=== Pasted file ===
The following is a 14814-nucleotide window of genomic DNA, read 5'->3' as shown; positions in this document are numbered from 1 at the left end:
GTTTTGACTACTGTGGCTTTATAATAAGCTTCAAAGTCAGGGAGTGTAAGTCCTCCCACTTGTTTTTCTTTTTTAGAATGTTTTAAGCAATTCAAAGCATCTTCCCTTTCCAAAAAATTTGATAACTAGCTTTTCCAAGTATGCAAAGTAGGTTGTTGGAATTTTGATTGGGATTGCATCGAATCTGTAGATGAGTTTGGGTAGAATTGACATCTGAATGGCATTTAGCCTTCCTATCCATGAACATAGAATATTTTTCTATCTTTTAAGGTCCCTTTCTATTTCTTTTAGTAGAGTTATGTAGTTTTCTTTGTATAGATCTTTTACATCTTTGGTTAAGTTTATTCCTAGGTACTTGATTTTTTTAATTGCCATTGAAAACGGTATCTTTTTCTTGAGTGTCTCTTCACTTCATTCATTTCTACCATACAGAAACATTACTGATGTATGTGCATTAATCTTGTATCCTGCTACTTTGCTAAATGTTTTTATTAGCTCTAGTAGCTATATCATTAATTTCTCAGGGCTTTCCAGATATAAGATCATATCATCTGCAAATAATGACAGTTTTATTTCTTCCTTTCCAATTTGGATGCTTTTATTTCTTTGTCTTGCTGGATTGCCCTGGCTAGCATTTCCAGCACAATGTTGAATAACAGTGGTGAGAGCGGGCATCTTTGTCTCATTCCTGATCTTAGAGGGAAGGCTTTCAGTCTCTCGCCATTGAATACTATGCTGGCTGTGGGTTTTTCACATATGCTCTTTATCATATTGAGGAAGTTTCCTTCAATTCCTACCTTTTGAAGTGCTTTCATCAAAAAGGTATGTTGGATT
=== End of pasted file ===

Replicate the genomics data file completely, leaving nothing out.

The following is a 14814-nucleotide window of genomic DNA, read 5'->3' as shown; positions in this document are numbered from 1 at the left end:
GTTTTGACTACTGTGGCTTTATAATAAGCTTCAAAGTCAGGGAGTGTAAGTCCTCCCACTTGTTTTTCTTTTTTAGAATGTTTTAAGCAATTCAAAGCATCTTCCCTTTCCAAAAAATTTGATAACTAGCTTTTCCAAGTATGCAAAGTAGGTTGTTGGAATTTTGATTGGGATTGCATCGAATCTGTAGATGAGTTTGGGTAGAATTGACATCTGAATGGCATTTAGCCTTCCTATCCATGAACATAGAATATTTTTCTATCTTTTAAGGTCCCTTTCTATTTCTTTTAGTAGAGTTATGTAGTTTTCTTTGTATAGATCTTTTACATCTTTGGTTAAGTTTATTCCTAGGTACTTGATTTTTTTAATTGCCATTGAAAACGGTATCTTTTTCTTGAGTGTCTCTTCACTTCATTCATTTCTACCATACAGAAACATTACTGATGTATGTGCATTAATCTTGTATCCTGCTACTTTGCTAAATGTTTTTATTAGCTCTAGTAGCTATATCATTAATTTCTCAGGGCTTTCCAGATATAAGATCATATCATCTGCAAATAATGACAGTTTTATTTCTTCCTTTCCAATTTGGATGCTTTTATTTCTTTGTCTTGCTGGATTGCCCTGGCTAGCATTTCCAGCACAATGTTGAATAACAGTGGTGAGAGCGGGCATCTTTGTCTCATTCCTGATCTTAGAGGGAAGGCTTTCAGTCTCTCGCCATTGAATACTATGCTGGCTGTGGGTTTTTCACATATGCTCTTTATCATATTGAGGAAGTTTCCTTCAATTCCTACCTTTTGAAGTGCTTTCATCAAAAAGGTATGTTGGATT